Every nerve of the body is closely connected with the brain. The 12 pairs of cranial nerves proceed from both hemispheres through the openings at the base of the skull to different parts of the body: Olfactory; Optic; Motor Oculi; Pathetic; Trifacial; Abducens; Facial; Auditory; Glossopharyngeal; Pneumogastric, Spinal accessory; and Hypo-glossal. These are the nerves that are connected with the eye, ear, tongue, nose, pharynx, thorax, etc. For a detailed study of this section refer to any book on anatomy. Here I have given you portions that are connected with Kundalini Yoga.


“Brahmarandhra” means the hole of Brahman. It is the dwelling house of the human soul. This is also known as “Dasamadvara,” the tenth opening or the tenth door. The hollow place in the crown of the head known as anterior fontanelle in the new-born child is the Brahmarandhra. This is between the two parietal and occipital bones. This portion is very soft in a babe. When the child grows, it gets obliterated by the growth of the bones of the head. Brahma created the physical body and entered (Pravishat) the body to give illumination inside through this Brahmarandhra. In some of the Upanishads, it is stated like that. This is the most important part. It is very suitable for Nirguna Dhyana (abstract meditation). When the Yogi separates himself from the physical body at the time of death, this Brahmarandhra bursts open and Prana comes out through this opening (Kapala Moksha). “A hundred and one are the nerves of the heart. Of them one (Sushumna) has gone out piercing the head; going up through it, one attains immortality” (Kathopanishad).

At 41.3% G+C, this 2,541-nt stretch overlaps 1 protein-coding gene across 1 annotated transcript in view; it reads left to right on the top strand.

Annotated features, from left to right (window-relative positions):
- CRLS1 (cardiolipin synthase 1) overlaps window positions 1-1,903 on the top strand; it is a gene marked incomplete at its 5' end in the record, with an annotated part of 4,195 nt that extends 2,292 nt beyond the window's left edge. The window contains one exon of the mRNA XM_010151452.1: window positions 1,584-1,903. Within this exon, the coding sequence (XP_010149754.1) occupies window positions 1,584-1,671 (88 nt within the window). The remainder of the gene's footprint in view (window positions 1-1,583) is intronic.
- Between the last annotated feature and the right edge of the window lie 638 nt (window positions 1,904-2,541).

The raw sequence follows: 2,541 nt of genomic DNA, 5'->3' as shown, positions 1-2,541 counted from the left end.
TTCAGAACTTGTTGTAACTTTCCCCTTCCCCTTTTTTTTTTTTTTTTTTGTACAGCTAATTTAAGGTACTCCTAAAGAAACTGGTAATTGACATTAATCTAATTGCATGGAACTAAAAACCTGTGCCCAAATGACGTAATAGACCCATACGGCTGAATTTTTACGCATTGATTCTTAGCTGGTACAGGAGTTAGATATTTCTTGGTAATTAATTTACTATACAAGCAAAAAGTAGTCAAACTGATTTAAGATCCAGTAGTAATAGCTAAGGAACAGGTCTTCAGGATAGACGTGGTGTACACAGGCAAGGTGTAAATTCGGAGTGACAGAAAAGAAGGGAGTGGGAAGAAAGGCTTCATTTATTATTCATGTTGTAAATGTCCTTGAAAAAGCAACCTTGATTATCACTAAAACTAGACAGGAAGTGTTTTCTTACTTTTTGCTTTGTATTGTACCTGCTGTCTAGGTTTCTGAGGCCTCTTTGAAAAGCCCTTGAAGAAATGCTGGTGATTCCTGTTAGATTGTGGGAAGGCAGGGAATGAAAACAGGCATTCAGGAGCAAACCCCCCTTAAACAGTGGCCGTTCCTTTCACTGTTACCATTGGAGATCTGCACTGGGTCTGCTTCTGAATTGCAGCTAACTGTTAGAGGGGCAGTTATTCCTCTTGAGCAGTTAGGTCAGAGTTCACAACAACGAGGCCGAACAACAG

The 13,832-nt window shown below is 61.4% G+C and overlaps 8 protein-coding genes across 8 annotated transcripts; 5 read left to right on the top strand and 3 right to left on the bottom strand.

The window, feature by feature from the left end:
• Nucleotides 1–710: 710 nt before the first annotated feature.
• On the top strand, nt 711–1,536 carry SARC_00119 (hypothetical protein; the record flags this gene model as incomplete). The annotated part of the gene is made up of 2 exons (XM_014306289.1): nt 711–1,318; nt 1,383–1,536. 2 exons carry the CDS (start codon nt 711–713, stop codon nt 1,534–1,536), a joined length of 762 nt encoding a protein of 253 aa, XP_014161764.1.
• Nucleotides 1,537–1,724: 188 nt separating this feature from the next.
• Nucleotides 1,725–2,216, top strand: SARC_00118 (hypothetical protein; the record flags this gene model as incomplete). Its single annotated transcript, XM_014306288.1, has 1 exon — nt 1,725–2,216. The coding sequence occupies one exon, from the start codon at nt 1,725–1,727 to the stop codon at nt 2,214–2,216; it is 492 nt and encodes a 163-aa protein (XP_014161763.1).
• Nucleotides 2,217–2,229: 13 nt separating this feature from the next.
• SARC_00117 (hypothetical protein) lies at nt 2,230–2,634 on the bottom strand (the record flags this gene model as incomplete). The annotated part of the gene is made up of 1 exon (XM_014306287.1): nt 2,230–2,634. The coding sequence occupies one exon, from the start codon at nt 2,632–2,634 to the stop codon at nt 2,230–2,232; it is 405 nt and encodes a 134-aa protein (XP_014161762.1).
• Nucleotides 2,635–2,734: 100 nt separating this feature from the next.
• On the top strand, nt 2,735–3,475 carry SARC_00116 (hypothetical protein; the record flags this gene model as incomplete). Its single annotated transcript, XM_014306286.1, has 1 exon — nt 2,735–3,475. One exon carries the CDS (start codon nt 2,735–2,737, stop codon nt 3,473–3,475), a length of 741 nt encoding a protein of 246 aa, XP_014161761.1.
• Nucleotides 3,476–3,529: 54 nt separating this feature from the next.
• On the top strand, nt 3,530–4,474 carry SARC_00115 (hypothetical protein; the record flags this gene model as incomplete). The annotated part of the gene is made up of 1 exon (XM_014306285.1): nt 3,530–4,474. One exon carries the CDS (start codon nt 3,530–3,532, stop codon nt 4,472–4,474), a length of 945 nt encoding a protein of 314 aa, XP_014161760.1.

Sahasrara Chakra

Sahasrara Chakra is the abode of Lord Siva. This corresponds to Satya Loka. This is situated at the crown of the head. When Kundalini is united with Lord Siva at the Sahasrara Chakra, the Yogi enjoys the Supreme Bliss, Parama Ananda. When Kundalini is taken to this centre, the Yogi attains the superconscious state and the Highest Knowledge. He becomes a Brahmavidvarishtha or a full-blown Jnani.